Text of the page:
WASHINGTON — When he is not getting grilled by lawmakers, speaking at conferences or crafting sweeping rules for the financial services industry, ever wonder what Richard Cordray does in his spare time?

Tune in to Jeopardy! on Wednesday to find out.

Turns out that the chief of the Consumer Financial Protection Bureau was a former champion on the legendary game show before entering public life.

But, apparently, his appearance 27 years was not a one-time performance.

Cordray recently made his return to Jeopardy! as a contestant on the show's special "Battle the Decades," competing for "1980s week." His appearance — during which he faced off against Tom Nosek from Torrance, Calif., and Leslie Shannon from Espoo, Finland — is scheduled to air Wednesday, Feb. 5.

When the CFPB director first appeared during Season 4 on the show, he won $45,303. The result of his most recent appearance is not known, although now as a federal government official he stated beforehand that he would not keep any of the money if he won.

Cordray has also appeared in online promotions the show has done in connection with the retro competitions. Reflecting on his past appearance on the show, he said it was "exciting" and "intimidating." He also may not have expected what happened after he won in the eighties.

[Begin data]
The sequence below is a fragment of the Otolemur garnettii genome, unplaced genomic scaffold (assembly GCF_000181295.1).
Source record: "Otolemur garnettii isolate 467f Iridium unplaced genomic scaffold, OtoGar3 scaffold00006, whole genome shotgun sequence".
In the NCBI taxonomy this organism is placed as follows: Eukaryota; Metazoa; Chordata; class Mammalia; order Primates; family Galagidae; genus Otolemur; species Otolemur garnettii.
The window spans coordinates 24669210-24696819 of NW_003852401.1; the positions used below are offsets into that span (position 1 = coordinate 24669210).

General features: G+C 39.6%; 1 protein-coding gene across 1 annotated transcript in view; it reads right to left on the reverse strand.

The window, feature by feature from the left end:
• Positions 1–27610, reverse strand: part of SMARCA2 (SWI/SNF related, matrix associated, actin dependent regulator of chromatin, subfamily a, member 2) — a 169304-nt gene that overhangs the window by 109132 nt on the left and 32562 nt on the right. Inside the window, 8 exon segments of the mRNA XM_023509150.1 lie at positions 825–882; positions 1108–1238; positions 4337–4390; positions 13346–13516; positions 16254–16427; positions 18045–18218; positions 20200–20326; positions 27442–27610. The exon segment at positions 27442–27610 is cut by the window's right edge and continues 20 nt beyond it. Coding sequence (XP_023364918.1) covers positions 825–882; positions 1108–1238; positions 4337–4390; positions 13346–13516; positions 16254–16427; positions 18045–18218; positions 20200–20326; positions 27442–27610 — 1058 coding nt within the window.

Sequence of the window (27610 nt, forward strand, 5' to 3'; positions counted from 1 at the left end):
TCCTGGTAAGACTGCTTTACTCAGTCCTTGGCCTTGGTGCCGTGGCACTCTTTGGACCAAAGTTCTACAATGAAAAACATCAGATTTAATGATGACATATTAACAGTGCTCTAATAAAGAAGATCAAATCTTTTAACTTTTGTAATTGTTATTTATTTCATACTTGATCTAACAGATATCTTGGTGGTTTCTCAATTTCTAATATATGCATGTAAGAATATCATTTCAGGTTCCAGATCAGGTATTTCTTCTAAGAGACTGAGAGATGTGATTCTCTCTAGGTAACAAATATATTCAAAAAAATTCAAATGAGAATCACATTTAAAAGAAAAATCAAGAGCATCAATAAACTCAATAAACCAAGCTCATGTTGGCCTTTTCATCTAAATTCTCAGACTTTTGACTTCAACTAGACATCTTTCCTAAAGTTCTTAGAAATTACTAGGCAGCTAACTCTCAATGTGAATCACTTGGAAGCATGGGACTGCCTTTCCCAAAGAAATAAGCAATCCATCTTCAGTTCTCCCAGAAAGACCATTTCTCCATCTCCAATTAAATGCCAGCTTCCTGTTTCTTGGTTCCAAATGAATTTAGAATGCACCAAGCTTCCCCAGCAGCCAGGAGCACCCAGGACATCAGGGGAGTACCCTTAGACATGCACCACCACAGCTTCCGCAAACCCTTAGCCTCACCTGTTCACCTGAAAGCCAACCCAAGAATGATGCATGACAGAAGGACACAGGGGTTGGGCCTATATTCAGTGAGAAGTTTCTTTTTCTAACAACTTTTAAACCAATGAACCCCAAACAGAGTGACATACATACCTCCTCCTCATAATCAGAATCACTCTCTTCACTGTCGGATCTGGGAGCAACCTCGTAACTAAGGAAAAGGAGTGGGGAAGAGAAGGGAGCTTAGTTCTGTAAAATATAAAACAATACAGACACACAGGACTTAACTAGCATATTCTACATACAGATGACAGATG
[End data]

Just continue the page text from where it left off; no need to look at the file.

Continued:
"You recognize suddenly as you get there that two out of three contestants lose their game. You just hope you make a good account of yourself," Cordray said. "I was surprised at how many people watched the show and recognized me after I had become a champion. I got a couple of marriage proposals. I was not married at the time but now I am, happily."

With the money he won, Cordray said he bought a used car, paid his father back money he had borrowed for law school and took a trip with a friend to Northern California.

Oh, and he also paid the taxes on his winnings.

"They chase you down to do [that] before you even leave the set," he added.

Subscribe Now

Authoritative analysis and perspective for every segment of the credit union industry

14-Day Free Trial

No credit card required. Complete access to articles, breaking news and industry data.